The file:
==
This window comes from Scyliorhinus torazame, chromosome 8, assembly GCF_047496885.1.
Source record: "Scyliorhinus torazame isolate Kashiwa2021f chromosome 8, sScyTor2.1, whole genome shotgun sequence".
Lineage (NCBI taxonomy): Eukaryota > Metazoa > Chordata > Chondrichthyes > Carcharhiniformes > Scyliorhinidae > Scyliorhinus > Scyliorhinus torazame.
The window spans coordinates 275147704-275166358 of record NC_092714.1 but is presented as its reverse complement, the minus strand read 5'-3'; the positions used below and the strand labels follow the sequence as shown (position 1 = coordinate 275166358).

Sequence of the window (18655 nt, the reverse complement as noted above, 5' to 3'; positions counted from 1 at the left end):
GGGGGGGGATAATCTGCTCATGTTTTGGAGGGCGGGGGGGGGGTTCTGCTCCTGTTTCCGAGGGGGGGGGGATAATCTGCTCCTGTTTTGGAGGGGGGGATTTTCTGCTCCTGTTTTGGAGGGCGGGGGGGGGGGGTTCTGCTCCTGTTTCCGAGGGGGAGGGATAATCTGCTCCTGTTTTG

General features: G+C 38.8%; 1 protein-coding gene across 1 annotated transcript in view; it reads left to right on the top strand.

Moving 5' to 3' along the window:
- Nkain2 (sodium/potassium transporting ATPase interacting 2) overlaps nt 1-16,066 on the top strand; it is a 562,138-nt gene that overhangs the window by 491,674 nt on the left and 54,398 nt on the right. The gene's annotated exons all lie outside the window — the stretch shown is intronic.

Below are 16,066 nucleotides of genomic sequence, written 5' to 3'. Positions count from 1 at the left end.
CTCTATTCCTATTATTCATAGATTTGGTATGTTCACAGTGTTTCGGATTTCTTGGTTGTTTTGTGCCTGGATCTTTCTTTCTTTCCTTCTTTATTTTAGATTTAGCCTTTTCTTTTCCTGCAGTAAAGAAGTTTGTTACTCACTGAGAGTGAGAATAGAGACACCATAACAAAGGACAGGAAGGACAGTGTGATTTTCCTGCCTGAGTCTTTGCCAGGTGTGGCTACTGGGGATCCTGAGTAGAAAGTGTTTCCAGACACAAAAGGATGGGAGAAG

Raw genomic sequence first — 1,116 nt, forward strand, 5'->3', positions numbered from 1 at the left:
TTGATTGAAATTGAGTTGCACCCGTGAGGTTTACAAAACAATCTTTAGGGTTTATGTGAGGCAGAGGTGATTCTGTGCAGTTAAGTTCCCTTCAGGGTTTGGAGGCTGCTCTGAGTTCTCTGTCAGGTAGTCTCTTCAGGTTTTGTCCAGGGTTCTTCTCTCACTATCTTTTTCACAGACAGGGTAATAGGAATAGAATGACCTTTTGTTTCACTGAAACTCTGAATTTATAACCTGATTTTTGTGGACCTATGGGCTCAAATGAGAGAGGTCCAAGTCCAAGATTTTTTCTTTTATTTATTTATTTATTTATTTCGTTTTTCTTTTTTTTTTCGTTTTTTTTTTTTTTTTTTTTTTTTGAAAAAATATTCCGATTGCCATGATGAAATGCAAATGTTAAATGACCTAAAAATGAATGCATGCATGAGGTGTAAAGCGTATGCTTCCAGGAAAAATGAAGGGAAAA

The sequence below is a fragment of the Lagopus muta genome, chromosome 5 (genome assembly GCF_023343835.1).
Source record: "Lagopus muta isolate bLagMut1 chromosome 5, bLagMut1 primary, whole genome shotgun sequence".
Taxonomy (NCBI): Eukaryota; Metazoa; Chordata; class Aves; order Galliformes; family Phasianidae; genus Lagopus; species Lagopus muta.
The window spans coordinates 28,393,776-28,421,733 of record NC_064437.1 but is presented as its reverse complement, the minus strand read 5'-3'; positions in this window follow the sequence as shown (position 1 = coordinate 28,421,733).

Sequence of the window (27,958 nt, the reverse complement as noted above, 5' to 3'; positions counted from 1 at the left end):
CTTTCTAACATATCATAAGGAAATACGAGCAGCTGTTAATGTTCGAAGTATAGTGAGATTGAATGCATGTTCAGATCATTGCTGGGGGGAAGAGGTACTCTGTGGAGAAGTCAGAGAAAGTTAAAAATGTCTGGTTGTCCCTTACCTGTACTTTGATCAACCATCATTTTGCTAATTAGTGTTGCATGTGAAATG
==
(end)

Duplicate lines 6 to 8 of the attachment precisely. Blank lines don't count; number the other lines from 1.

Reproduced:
GGGGGGGGATAATCTGCTCATGTTTTGGAGGGCGGGGGGGGGGTTCTGCTCCTGTTTCCGAGGGGGGGGGGATAATCTGCTCCTGTTTTGGAGGGGGGGATTTTCTGCTCCTGTTTTGGAGGGCGGGGGGGGGGGGTTCTGCTCCTGTTTCCGAGGGGGAGGGATAATCTGCTCCTGTTTTG

General features: G+C 38.8%; 1 protein-coding gene across 1 annotated transcript in view; it reads left to right on the top strand.

Moving 5' to 3' along the window: